Our testing focused on replacing an old 802.11b or g router in a home network without buying new adapter cards for every device (which would multiply the cost).
To this end, we tested the D-Link, Linksys, and Netgear routers with a regular 54-mbps card from Motorola, as well as with their respective matching cards. Ideally Wi-Fi tests would be conducted in a controlled, interference-free environment that enabled testers to produce repeatable results, but real-world conditions are rarely so pristine. Instead, we opted to conduct our tests in a private home, using several tools to measure the time that each of the setups took to transfer data to a notebook with the client card at varying distances away.
All three routers did a great job of extending our Motorola card's range, nearly doubling the coverage area of our plain 802.11g router while speeding up performance. With a regular router, we couldn't use the notebook any farther away than about 50 feet (and two rooms) from the base station. In contrast, each of the three test routers gave us whole-house coverage with very little drop-off in performance. We could even connect in the garden, which was 70 feet away. Though throughput there was clearly lower, the performance difference would matter only if you were transferring large files across your local network; and bandwidth still exceeded the 1mb-to-1.5mb maximum of most broadband Internet hookups. We lost a usable signal only when in the street, some 150 feet away.
The star in our tests with the Motorola card was the Linksys SRX, which delivered the best overall combination of range and speed. Its performance was similar to that of Belkin's less expensive Wireless Pre-N Router, which we originally tested back in January (see "New Wi-Fi Nearly Doubles Speed")--not surprising since both are based on the same Airgo True MIMO chip set, which sends multiple unique data streams over a single channel.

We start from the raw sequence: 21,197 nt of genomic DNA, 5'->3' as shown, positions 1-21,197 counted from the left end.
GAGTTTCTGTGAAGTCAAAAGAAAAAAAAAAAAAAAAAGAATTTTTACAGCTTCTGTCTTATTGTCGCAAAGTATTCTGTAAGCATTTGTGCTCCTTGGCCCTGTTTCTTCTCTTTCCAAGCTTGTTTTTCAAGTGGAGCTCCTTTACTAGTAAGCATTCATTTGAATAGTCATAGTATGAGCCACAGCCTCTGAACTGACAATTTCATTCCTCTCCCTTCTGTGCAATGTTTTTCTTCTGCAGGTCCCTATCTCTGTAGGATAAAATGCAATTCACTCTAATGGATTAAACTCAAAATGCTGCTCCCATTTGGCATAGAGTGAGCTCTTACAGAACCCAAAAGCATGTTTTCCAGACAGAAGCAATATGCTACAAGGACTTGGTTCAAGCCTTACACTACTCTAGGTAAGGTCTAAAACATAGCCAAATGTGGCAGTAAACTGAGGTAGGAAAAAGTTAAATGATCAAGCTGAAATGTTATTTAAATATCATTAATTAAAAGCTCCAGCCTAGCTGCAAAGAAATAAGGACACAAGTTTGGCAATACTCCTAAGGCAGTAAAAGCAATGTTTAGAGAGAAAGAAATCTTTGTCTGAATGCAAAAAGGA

Unlike the other routers in our test, these Airgo-based routers can switch to whatever channel has the least interference, giving them great flexibility in environments that are subject to interference from neighboring networks, cordless phones, microwaves, or any other 2.4-GHz radios.
The D-Link Super G with MIMO relies on a new Atheros chip set that combines D-Link's Turbo beam-forming and compression with two internal and two external antennas in the router. Though the Super G was speedy, it could not match the range of the two Airgo-based routers.
The Netgear RangeMax uses Atheros's non-MIMO Super G chip and Video54's BeamFlex smart-antenna technology, which works with seven antennas on the circuit board (there's no external antenna) and optimizes on the fly in response to changes in the environment by using different combinations of antennas.
The Netgear's range was on a par with that of the Linksys, but its speed fell short of the latter--likely because the Netgear must use channel 6 in a mixed-mode environment.
MIMO vs. MIMO
A caution about jargon: Pre-N (on some product labels) refers to the coming superfast IEEE 802.11n standard (products meeting this spec aren't expected until late 2006). Pre-N products use MIMO (multiple-in, multiple-out) antenna technology, supposedly.
But don't make a buying decision based on these labels. MIMO isn't an industry standard or a trademark, and companies use it to mean different things. Also, the technology in various Pre-N products is proprietary: You won't be able to upgrade them to the final Wi-Fi-certified 802.11n standard, and they won't be interoperable with certified N products in high-performance mode.
Still, these issues shouldn't keep you from buying MIMO products. "What [consumers] should be concerned about is performance and backward compatibility," observes Kurt Scherf, vice president and principal analyst with Parks Associates.
Any of these routers will improve coverage, but the Linksys (or the cheaper Belkin) would get our nod for its winning range-speed combination. Don't bother buying the matching adapters unless you routinely transfer large files within your network (the extra bandwidth won't impact Internet speeds).
And don't worry too much about issues of future compatibility with 802.11n products: Two years is too long to wait to cover those dead spots.